Torrents Distribute New Mac Ransomware. Encrypted Files Cannot be Recovered

A brand new ransomware is threatening users of MacOS. The spam campaign is called “Patcher,” and it uses BitTorrent distribution websites to infect computers.

The ESET security company first warns about the patchers which instead of the promised file, contain the new malware infection. When users try downloading patchers from torrent websites, there’s only one ZIP file which contains the application bundle.

ESET claims that the particular ransomware was noticed in files that were supposed to fix Adobe Premiere Pro and Microsoft Office for Mac, however, even more could be registered.

According to security researchers, the application is poorly coded and it indicates to one window that has a transparent background instead of the regular white backdrop. When the window is closed, it’s impossible to reopen it. If that is all you do, then there may still be hope for your files.

However, if you hit the “Start” button in the window, just say goodbye to your files because that’s the very moment when the encryption process starts.

A”README!.txt” file is copied all around the user’s directories, containing the ransomware instructions. After that, a random 25-character string is generated to use as the key to encrypt the files.

All files use one and the same key. The files are enumerated with the “find” command line tool, and the zip tool is used to store the file in an encrypted archive.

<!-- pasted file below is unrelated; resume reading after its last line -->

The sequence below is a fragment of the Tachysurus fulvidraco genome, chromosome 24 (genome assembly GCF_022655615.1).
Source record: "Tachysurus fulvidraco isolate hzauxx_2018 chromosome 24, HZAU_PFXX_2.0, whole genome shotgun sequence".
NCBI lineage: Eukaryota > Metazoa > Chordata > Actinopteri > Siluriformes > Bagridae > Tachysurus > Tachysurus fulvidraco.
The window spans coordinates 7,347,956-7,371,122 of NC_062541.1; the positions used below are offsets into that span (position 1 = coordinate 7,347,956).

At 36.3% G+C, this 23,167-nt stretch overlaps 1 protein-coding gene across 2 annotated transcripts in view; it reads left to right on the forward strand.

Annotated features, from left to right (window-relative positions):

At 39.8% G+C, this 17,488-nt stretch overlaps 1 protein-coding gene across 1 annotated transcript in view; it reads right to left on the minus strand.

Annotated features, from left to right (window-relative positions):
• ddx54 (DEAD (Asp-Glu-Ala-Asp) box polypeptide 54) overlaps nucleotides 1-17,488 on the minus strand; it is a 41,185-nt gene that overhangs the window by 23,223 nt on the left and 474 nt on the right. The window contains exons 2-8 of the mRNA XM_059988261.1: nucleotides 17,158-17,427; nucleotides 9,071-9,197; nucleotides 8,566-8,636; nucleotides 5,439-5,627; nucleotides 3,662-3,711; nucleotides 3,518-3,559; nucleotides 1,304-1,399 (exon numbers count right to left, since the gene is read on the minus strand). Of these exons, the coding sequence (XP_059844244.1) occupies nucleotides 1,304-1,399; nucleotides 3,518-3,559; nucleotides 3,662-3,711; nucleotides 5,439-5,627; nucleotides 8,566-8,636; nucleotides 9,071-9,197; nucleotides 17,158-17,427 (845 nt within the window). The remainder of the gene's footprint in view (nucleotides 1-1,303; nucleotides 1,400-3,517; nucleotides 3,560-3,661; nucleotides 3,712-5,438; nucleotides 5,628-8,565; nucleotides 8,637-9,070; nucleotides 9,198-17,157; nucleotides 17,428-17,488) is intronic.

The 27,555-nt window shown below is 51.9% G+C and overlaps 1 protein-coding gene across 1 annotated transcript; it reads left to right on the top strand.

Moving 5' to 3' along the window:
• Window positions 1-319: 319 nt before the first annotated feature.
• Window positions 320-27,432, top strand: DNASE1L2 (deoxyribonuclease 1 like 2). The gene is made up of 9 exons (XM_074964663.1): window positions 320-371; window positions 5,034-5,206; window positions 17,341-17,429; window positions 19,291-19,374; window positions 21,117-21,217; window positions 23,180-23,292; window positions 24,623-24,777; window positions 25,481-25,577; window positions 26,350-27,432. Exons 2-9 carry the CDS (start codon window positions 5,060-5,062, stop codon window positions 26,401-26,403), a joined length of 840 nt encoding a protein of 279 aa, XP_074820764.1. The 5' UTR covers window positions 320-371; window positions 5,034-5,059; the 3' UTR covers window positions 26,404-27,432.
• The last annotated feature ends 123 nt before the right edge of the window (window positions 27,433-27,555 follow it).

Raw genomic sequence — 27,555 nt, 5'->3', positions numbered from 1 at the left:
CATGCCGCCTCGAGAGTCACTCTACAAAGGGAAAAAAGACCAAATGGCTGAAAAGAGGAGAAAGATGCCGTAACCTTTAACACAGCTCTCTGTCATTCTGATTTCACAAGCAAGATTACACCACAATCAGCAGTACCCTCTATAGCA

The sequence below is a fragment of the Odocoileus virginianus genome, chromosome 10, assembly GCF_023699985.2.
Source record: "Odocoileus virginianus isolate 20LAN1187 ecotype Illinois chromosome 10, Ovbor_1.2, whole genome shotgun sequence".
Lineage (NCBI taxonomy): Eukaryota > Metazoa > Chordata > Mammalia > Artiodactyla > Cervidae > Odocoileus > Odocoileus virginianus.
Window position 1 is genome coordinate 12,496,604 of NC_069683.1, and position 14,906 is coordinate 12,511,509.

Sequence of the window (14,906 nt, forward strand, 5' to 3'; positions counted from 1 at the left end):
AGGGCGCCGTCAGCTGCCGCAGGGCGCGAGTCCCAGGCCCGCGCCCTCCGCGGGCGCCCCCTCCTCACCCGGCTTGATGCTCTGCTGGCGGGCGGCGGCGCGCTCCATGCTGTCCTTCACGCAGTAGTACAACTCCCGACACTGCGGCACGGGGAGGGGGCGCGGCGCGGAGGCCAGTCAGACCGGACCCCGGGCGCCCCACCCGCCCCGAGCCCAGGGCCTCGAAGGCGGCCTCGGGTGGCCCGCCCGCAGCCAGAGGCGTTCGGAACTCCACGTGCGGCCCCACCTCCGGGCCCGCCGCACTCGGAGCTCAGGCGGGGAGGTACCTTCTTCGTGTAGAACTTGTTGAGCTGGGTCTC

“Finally, the original file is deleted with rm and the encrypted file’s modified time is set to midnight, February 13th 2010 with the touch command. The reason for changing the file’s modified time is unclear. After the /Users directory is taken care of, it does the same thing to the mounted external and network storage found under /Volumes,” the ESET experts say.

Unfortunately, the fact that the new ransomware is poorly coded, makes it impossible for users to release their encrypted files. Looks like there is no code to communicate with any C&C server, meaning that the decryption keys can’t be sent to the malware operators. So, even if you pay the ransom, your files will not be released.

According to the ransomware instructions, the victims should send 0.25 BTC to a particular address, which means that unlocking your files might cost about $250. If you pay more, your files will be decrypted in record time, instead for the regular 24 hours.

Currently, the bitcoin address provided by the attackers shows zero transactions which means that luckily they have not found any victims yet.

Leave a Comment

Your email address will not be published.

Time limit is exhausted. Please reload CAPTCHA.